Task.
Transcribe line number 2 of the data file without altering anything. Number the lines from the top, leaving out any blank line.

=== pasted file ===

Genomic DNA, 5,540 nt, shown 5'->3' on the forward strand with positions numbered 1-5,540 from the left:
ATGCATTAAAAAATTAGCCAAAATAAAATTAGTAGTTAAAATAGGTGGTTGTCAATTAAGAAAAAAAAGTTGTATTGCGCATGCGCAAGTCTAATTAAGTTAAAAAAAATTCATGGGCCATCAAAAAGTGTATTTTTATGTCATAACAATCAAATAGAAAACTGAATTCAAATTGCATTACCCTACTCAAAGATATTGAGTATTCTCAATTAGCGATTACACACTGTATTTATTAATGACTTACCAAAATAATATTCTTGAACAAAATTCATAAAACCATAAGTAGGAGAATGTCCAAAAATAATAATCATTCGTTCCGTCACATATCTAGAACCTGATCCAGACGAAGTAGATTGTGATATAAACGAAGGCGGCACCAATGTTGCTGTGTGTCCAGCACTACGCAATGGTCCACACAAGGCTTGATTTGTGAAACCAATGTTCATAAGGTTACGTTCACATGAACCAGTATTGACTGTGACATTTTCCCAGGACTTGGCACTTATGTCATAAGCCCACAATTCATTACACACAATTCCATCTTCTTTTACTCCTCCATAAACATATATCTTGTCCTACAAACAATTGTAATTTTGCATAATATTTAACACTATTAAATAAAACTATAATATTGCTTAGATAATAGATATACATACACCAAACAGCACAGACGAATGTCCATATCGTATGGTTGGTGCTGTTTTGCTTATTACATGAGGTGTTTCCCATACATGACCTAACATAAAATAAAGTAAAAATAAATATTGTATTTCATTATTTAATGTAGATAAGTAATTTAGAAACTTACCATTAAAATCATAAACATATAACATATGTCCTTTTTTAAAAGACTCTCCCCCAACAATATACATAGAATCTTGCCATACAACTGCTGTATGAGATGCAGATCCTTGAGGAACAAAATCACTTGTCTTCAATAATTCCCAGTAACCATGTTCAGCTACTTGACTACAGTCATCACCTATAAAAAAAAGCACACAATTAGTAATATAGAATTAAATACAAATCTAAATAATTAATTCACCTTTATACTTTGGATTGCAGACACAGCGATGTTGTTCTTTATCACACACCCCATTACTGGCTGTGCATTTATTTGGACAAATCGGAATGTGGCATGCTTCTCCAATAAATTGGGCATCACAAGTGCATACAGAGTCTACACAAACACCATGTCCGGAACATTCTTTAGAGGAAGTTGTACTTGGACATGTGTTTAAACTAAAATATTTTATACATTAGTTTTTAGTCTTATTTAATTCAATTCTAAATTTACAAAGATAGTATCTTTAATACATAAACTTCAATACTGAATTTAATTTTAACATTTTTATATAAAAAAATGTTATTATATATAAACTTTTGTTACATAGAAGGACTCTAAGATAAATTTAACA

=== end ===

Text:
ATGCATTAAAAAATTAGCCAAAATAAAATTAGTAGTTAAAATAGGTGGTTGTCAATTAAGAAAAAAAAGTTGTATTGCGCATGCGCAAGTCTAATTAAGTTAAAAAAAATTCATGGGCCATCAAAAAGTGTATTTTTATGTCATAACAATCAAATAGAAAACTGAATTCAAATTGCATTACCCTACTCAAAGATATTGAGTATTCTCAATTAGCGATTACACACTGTATTTATTAATGACTTACCAAAATAATATTCTTGAACAAAATTCATAAAACCATAAGTAGGAGAATGTCCAAAAATAATAATCATTCGTTCCGTCACATATCTAGAACCTGATCCAGACGAAGTAGATTGTGATATAAACGAAGGCGGCACCAATGTTGCTGTGTGTCCAGCACTACGCAATGGTCCACACAAGGCTTGATTTGTGAAACCAATGTTCATAAGGTTACGTTCACATGAACCAGTATTGACTGTGACATTTTCCCAGGACTTGGCACTTATGTCATAAGCCCACAATTCATTACACACAATTCCATCTTCTTTTACTCCTCCATAAACATATATCTTGTCCTACAAACAATTGTAATTTTGCATAATATTTAACACTATTAAATAAAACTATAATATTGCTTAGATAATAGATATACATACACCAAACAGCACAGACGAATGTCCATATCGTATGGTTGGTGCTGTTTTGCTTATTACATGAGGTGTTTCCCATACATGACCTAACATAAAATAAAGTAAAAATAAATATTGTATTTCATTATTTAATGTAGATAAGTAATTTAGAAACTTACCATTAAAATCATAAACATATAACATATGTCCTTTTTTAAAAGACTCTCCCCCAACAATATACATAGAATCTTGCCATACAACTGCTGTATGAGATGCAGATCCTTGAGGAACAAAATCACTTGTCTTCAATAATTCCCAGTAACCATGTTCAGCTACTTGACTACAGTCATCACCTATAAAAAAAAGCACACAATTAGTAATATAGAATTAAATACAAATCTAAATAATTAATTCACCTTTATACTTTGGATTGCAGACACAGCGATGTTGTTCTTTATCACACACCCCATTACTGGCTGTGCATTTATTTGGACAAATCGGAATGTGGCATGCTTCTCCAATAAATTGGGCATCACAAGTGCATACAGAGTCTACACAAACACCATGTCCGGAACATTCTTTAGAGGAAGTTGTACTTGGACATGTGTTTAAACTAAAATATTTTATACATTAGTTTTTAGTCTTATTTAATTCAATTCTAAATTTACAAAGATAGTATCTTTAATACATAAACTTCAATACTGAATTTAATTTTAACATTTTTATATAAAAAAATGTTATTATATATAAACTTTTGTTACATAGAAGGACTCTAAGATAAATTTAACA